Ready To Act

This tool assists to support an athlete in developing an action plan at the end of a counselling session. By using the tool, athletes can outline and prioritise clear tasks that need to be completed by specific timepoints.

Replay Guideline Video
Introducing the tool

The greatest dual career plan is nothing without its succesful transformation into effective action. In this respect, especially young athletes often find it difficult to define goals, and then, structure corresponding goal-oriented activities. Given the strict regime of competitive sport, this can come with a loss of time, energy and performance.

Developing an action plan is an important step in any process, as it can increase the likelihood of objectives being achieved. No matter how effective a counselling process may seem, without a clearly outlined action plan, the impact of the process may be lost.

This is where the tool Ready To Act comes into play. It helps athletes identify their objective and identify the steps that are required to fulfil this objective, including what support they may require and a clear timeline for when the steps need to be achieved.


How to use

Follow the instructions to apply this tool and browse our manifold resources to find out more about the addressed topic.

About the downloads

The Action Plan (pdf) represents an easy-to-use template that dual career practitioners can apply with an athlete to conclude a counselling session. There are a number of steps within the process. When conducting a session with an athlete, you may want to leave approximately 15 minutes at the end to complete this template.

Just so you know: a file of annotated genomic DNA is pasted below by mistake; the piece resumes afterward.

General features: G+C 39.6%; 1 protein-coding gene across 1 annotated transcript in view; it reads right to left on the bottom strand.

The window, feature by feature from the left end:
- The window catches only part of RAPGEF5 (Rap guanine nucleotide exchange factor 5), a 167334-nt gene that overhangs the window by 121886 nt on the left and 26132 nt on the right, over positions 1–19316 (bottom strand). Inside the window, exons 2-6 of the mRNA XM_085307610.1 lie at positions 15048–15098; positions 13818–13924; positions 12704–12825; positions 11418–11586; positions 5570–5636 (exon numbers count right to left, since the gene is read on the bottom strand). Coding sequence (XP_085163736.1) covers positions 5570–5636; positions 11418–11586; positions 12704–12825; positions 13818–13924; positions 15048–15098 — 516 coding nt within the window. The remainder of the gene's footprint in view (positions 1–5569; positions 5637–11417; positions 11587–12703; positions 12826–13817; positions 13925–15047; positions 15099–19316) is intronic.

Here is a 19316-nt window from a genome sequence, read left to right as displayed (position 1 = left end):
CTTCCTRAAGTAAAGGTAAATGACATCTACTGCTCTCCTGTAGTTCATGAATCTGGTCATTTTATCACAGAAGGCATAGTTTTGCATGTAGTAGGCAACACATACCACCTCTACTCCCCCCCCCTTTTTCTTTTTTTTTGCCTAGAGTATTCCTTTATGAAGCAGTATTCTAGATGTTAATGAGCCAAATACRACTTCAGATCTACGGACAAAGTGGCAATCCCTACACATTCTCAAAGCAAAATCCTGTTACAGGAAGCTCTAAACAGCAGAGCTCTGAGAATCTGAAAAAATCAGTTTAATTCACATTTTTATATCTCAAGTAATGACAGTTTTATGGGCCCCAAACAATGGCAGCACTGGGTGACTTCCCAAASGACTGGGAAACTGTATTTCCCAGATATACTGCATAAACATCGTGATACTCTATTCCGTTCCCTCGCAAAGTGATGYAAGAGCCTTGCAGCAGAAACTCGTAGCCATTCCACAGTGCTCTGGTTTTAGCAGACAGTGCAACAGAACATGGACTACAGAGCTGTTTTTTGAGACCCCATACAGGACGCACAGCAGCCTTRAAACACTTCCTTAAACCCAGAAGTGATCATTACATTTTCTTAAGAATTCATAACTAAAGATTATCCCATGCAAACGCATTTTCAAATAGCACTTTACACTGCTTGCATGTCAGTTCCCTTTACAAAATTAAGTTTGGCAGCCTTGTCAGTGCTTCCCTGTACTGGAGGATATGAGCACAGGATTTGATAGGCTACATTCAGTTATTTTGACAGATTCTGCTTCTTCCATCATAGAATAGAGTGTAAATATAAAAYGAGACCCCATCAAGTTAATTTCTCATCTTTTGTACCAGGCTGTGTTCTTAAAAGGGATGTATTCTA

1. Hand out the Action Plan (pdf) to the athlete.
  2. Help the athlete identify their objective(s). There may be multiple objectives that come from the counselling session. Therefore, the athlete could identify a (1) primary objective, and (2) secondary objectives, however, this is not compulsory. (An example primary objective would be to choose a university option, and an example secondary objective would be to choose an optimal university course.)
  3. Help the athlete identify how they should prioritise their objective(s), i.e., how important each objective is. Engage in discussion with the athlete and come to a mutual agreement. (You may find that there are conflicting views on which objective is the most important.)
  4. Instruct the athlete to list the tasks they need to do to fulfil the objective(s). The athlete should try to make these as detailed as possible, so that they do not forget any important information. The template enables the athlete to list up to 7 tasks.
  5. Let the athlete identify whether there is anyone in their close or wider network that may be able to support the implementation of the task (e.g., parent, teacher, coach). The athlete may contact this person to gain more information or have a personal discussion about their options.
  6. Advise the athlete to write a date that they want or need to have completed the task by. Ideally, the athlete should avoid completing the tasks at the last minute and should be encouraged to complete tasks in advance of the deadline. The athlete should tick the “done” box when the action has been completed.
  7. The final step involves completing the two boxes at the bottom of the template. Help the athlete identify what they have learnt from the counselling meeting. Ask the athlete to write down any areas that stand out or any other important notes in this section.
  8. Conclude the tool together with the athlete by identifying any additional next steps in the process (e.g., arranging a date for the next meeting).
  • Gold in Education and Elite Sport (2016): GEES Handbook for Dual Career Support Providers (DCSPs)
  • Talented Athlete Scholarship Scheme (TASS): Counselling Practice
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In Practice

The tool "Ready To Act" in action: See real-life examples of its application in EU dual career practice.